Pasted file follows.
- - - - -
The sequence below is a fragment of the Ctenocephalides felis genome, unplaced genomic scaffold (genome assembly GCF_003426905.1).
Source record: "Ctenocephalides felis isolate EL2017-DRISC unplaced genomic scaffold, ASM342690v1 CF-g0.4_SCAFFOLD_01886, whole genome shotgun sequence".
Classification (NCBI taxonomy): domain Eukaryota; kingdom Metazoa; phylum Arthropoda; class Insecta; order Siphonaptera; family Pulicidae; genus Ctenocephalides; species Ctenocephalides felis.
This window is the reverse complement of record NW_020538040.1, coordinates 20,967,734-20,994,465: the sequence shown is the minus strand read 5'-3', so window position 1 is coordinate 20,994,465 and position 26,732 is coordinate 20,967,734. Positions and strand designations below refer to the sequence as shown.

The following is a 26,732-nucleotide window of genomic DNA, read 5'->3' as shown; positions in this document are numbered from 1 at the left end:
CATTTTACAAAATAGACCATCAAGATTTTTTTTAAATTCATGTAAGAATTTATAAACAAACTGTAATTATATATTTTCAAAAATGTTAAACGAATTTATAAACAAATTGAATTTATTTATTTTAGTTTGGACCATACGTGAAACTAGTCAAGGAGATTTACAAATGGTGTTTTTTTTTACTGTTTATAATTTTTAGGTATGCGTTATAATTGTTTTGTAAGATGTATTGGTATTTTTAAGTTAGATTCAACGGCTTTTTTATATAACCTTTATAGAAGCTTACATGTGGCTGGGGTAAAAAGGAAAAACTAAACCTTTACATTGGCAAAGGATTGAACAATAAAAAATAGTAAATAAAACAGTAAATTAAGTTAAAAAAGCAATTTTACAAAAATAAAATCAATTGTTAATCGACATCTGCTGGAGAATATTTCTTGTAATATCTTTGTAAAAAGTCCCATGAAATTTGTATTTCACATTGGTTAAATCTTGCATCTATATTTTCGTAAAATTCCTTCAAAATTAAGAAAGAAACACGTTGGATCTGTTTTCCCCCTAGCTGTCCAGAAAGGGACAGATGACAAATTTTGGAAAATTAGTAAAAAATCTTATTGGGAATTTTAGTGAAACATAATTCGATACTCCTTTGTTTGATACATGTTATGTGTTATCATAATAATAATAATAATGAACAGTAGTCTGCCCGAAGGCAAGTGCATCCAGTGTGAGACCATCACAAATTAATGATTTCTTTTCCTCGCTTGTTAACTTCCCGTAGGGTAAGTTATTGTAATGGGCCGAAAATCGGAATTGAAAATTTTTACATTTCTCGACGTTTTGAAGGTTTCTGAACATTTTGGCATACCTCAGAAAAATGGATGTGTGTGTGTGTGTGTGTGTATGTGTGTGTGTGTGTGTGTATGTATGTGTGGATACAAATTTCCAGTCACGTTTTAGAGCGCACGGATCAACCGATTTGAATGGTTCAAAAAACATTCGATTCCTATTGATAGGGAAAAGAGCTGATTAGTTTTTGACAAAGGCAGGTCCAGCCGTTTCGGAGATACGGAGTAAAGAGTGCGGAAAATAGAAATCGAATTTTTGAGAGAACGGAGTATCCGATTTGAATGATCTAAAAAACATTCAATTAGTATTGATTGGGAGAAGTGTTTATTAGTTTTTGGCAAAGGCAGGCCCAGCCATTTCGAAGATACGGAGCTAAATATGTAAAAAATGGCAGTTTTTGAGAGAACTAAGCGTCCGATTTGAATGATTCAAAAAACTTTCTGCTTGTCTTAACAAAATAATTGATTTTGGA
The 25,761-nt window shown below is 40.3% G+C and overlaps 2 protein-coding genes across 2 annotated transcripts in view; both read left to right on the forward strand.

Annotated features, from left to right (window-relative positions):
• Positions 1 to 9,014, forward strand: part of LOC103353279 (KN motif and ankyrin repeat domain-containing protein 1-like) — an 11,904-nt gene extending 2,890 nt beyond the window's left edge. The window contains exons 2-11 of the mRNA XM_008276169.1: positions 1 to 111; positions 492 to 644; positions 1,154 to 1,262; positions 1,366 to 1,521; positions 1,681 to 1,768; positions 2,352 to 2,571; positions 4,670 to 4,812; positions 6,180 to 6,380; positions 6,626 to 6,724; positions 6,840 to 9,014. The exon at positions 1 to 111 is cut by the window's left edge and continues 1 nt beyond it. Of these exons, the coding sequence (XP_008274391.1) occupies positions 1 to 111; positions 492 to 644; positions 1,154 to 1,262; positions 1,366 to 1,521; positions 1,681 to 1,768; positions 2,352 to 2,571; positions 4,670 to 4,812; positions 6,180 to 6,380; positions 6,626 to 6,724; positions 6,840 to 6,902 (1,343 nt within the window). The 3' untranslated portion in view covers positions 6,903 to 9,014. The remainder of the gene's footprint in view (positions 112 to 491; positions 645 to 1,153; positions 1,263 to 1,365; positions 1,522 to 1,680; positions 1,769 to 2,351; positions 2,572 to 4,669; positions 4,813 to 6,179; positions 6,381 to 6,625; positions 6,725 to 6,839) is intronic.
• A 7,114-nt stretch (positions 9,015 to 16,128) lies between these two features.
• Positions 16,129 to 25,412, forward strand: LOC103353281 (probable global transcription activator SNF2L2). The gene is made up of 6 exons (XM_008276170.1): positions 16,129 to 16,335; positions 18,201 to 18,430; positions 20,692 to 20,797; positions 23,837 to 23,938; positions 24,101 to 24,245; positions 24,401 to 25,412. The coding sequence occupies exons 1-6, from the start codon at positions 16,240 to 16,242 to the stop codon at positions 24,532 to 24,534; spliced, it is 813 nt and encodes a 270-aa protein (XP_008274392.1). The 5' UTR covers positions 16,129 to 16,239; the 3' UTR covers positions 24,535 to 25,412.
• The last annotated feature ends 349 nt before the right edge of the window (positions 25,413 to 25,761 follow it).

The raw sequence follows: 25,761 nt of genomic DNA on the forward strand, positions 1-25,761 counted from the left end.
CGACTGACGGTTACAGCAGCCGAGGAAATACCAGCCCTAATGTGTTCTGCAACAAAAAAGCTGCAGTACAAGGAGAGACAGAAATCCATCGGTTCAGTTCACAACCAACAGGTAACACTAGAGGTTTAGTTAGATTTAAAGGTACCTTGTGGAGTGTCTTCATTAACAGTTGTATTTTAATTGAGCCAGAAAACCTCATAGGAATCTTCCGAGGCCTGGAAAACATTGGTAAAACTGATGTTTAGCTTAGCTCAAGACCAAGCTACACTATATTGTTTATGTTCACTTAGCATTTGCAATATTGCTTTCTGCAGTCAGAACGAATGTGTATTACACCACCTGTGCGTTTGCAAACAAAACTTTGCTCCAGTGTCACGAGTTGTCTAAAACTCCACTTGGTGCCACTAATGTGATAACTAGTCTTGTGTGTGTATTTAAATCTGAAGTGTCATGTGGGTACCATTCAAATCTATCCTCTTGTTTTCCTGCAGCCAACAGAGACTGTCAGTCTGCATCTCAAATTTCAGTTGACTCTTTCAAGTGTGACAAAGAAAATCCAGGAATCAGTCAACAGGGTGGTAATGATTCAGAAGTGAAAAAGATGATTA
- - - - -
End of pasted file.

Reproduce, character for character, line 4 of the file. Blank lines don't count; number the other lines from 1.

This window is the reverse complement of record NW_020538040.1, coordinates 20,967,734-20,994,465: the sequence shown is the minus strand read 5'-3', so window position 1 is coordinate 20,994,465 and position 26,732 is coordinate 20,967,734. Positions and strand designations below refer to the sequence as shown.